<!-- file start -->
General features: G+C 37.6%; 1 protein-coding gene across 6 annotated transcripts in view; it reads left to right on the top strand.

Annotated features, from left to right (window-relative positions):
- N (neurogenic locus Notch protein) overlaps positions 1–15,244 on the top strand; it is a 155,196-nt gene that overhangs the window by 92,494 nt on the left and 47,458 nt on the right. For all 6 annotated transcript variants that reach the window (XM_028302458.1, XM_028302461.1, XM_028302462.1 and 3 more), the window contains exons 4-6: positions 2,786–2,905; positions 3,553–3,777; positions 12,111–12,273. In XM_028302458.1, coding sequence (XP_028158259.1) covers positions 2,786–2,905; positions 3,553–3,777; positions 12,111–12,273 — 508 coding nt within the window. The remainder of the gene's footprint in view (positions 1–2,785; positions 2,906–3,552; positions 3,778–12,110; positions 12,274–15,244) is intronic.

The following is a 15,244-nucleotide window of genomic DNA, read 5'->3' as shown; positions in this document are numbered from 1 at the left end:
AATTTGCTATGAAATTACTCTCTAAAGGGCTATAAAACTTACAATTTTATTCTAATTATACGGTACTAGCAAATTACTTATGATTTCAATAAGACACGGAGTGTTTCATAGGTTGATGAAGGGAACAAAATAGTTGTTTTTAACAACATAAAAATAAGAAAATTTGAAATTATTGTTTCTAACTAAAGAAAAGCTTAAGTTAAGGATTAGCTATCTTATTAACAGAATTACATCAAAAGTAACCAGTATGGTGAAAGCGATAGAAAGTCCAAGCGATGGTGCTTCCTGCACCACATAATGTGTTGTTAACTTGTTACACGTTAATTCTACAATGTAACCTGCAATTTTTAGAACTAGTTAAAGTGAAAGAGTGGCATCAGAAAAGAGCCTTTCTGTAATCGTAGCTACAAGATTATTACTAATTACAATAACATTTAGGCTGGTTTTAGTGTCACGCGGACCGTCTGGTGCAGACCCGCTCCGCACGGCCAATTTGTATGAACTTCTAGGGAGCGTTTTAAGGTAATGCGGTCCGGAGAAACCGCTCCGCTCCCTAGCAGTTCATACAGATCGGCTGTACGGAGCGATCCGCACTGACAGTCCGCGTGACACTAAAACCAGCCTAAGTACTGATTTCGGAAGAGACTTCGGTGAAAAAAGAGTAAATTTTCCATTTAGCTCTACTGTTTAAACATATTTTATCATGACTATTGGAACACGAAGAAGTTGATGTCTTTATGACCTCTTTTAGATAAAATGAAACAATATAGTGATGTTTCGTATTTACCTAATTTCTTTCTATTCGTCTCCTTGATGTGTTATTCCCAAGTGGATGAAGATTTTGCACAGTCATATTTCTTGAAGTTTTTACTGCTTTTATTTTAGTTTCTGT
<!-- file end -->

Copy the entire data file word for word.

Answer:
General features: G+C 37.6%; 1 protein-coding gene across 6 annotated transcripts in view; it reads left to right on the top strand.

Annotated features, from left to right (window-relative positions):
- N (neurogenic locus Notch protein) overlaps positions 1–15,244 on the top strand; it is a 155,196-nt gene that overhangs the window by 92,494 nt on the left and 47,458 nt on the right. For all 6 annotated transcript variants that reach the window (XM_028302458.1, XM_028302461.1, XM_028302462.1 and 3 more), the window contains exons 4-6: positions 2,786–2,905; positions 3,553–3,777; positions 12,111–12,273. In XM_028302458.1, coding sequence (XP_028158259.1) covers positions 2,786–2,905; positions 3,553–3,777; positions 12,111–12,273 — 508 coding nt within the window. The remainder of the gene's footprint in view (positions 1–2,785; positions 2,906–3,552; positions 3,778–12,110; positions 12,274–15,244) is intronic.

The following is a 15,244-nucleotide window of genomic DNA, read 5'->3' as shown; positions in this document are numbered from 1 at the left end:
AATTTGCTATGAAATTACTCTCTAAAGGGCTATAAAACTTACAATTTTATTCTAATTATACGGTACTAGCAAATTACTTATGATTTCAATAAGACACGGAGTGTTTCATAGGTTGATGAAGGGAACAAAATAGTTGTTTTTAACAACATAAAAATAAGAAAATTTGAAATTATTGTTTCTAACTAAAGAAAAGCTTAAGTTAAGGATTAGCTATCTTATTAACAGAATTACATCAAAAGTAACCAGTATGGTGAAAGCGATAGAAAGTCCAAGCGATGGTGCTTCCTGCACCACATAATGTGTTGTTAACTTGTTACACGTTAATTCTACAATGTAACCTGCAATTTTTAGAACTAGTTAAAGTGAAAGAGTGGCATCAGAAAAGAGCCTTTCTGTAATCGTAGCTACAAGATTATTACTAATTACAATAACATTTAGGCTGGTTTTAGTGTCACGCGGACCGTCTGGTGCAGACCCGCTCCGCACGGCCAATTTGTATGAACTTCTAGGGAGCGTTTTAAGGTAATGCGGTCCGGAGAAACCGCTCCGCTCCCTAGCAGTTCATACAGATCGGCTGTACGGAGCGATCCGCACTGACAGTCCGCGTGACACTAAAACCAGCCTAAGTACTGATTTCGGAAGAGACTTCGGTGAAAAAAGAGTAAATTTTCCATTTAGCTCTACTGTTTAAACATATTTTATCATGACTATTGGAACACGAAGAAGTTGATGTCTTTATGACCTCTTTTAGATAAAATGAAACAATATAGTGATGTTTCGTATTTACCTAATTTCTTTCTATTCGTCTCCTTGATGTGTTATTCCCAAGTGGATGAAGATTTTGCACAGTCATATTTCTTGAAGTTTTTACTGCTTTTATTTTAGTTTCTGT